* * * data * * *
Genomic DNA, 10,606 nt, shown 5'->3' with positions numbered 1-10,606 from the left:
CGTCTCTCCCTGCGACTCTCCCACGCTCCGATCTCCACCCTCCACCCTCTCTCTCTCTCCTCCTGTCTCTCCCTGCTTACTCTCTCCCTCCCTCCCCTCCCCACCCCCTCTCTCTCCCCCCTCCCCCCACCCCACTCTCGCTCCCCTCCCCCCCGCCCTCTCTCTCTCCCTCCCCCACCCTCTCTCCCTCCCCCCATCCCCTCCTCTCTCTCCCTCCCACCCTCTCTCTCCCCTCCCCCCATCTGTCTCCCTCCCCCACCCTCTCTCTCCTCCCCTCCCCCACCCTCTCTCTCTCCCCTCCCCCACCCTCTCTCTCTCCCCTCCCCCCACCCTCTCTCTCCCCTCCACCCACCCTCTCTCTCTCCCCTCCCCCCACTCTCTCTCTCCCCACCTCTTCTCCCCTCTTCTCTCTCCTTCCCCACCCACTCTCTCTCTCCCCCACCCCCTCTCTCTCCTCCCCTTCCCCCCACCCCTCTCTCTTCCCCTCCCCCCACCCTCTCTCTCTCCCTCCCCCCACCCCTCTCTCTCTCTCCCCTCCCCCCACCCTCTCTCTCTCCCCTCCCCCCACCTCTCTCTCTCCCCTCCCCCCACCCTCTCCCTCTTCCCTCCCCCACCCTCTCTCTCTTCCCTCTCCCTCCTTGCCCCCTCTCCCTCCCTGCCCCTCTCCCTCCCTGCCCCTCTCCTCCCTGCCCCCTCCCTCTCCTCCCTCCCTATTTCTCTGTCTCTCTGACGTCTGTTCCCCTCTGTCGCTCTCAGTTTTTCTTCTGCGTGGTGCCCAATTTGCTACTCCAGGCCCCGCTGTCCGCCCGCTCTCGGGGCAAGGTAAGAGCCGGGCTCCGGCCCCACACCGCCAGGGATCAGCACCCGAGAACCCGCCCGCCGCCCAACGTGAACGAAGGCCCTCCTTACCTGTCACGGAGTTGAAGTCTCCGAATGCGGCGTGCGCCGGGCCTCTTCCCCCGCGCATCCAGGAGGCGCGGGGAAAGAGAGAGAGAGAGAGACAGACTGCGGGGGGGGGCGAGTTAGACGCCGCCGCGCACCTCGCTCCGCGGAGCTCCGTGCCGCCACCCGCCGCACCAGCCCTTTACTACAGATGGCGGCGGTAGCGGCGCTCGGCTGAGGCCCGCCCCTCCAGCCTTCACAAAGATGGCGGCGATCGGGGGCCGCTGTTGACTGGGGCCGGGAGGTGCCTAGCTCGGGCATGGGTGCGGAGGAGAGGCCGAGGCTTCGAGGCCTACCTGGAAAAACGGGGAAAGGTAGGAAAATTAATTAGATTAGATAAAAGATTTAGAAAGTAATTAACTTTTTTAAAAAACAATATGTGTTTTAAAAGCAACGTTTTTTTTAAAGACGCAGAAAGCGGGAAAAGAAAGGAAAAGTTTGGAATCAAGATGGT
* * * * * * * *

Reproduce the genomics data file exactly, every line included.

Genomic DNA, 10,606 nt, shown 5'->3' with positions numbered 1-10,606 from the left:
CGTCTCTCCCTGCGACTCTCCCACGCTCCGATCTCCACCCTCCACCCTCTCTCTCTCTCCTCCTGTCTCTCCCTGCTTACTCTCTCCCTCCCTCCCCTCCCCACCCCCTCTCTCTCCCCCCTCCCCCCACCCCACTCTCGCTCCCCTCCCCCCCGCCCTCTCTCTCTCCCTCCCCCACCCTCTCTCCCTCCCCCCATCCCCTCCTCTCTCTCCCTCCCACCCTCTCTCTCCCCTCCCCCCATCTGTCTCCCTCCCCCACCCTCTCTCTCCTCCCCTCCCCCACCCTCTCTCTCTCCCCTCCCCCACCCTCTCTCTCTCCCCTCCCCCCACCCTCTCTCTCCCCTCCACCCACCCTCTCTCTCTCCCCTCCCCCCACTCTCTCTCTCCCCACCTCTTCTCCCCTCTTCTCTCTCCTTCCCCACCCACTCTCTCTCTCCCCCACCCCCTCTCTCTCCTCCCCTTCCCCCCACCCCTCTCTCTTCCCCTCCCCCCACCCTCTCTCTCTCCCTCCCCCCACCCCTCTCTCTCTCTCCCCTCCCCCCACCCTCTCTCTCTCCCCTCCCCCCACCTCTCTCTCTCCCCTCCCCCCACCCTCTCCCTCTTCCCTCCCCCACCCTCTCTCTCTTCCCTCTCCCTCCTTGCCCCCTCTCCCTCCCTGCCCCTCTCCCTCCCTGCCCCTCTCCTCCCTGCCCCCTCCCTCTCCTCCCTCCCTATTTCTCTGTCTCTCTGACGTCTGTTCCCCTCTGTCGCTCTCAGTTTTTCTTCTGCGTGGTGCCCAATTTGCTACTCCAGGCCCCGCTGTCCGCCCGCTCTCGGGGCAAGGTAAGAGCCGGGCTCCGGCCCCACACCGCCAGGGATCAGCACCCGAGAACCCGCCCGCCGCCCAACGTGAACGAAGGCCCTCCTTACCTGTCACGGAGTTGAAGTCTCCGAATGCGGCGTGCGCCGGGCCTCTTCCCCCGCGCATCCAGGAGGCGCGGGGAAAGAGAGAGAGAGAGAGACAGACTGCGGGGGGGGGCGAGTTAGACGCCGCCGCGCACCTCGCTCCGCGGAGCTCCGTGCCGCCACCCGCCGCACCAGCCCTTTACTACAGATGGCGGCGGTAGCGGCGCTCGGCTGAGGCCCGCCCCTCCAGCCTTCACAAAGATGGCGGCGATCGGGGGCCGCTGTTGACTGGGGCCGGGAGGTGCCTAGCTCGGGCATGGGTGCGGAGGAGAGGCCGAGGCTTCGAGGCCTACCTGGAAAAACGGGGAAAGGTAGGAAAATTAATTAGATTAGATAAAAGATTTAGAAAGTAATTAACTTTTTTAAAAAACAATATGTGTTTTAAAAGCAACGTTTTTTTTAAAGACGCAGAAAGCGGGAAAAGAAAGGAAAAGTTTGGAATCAAGATGGT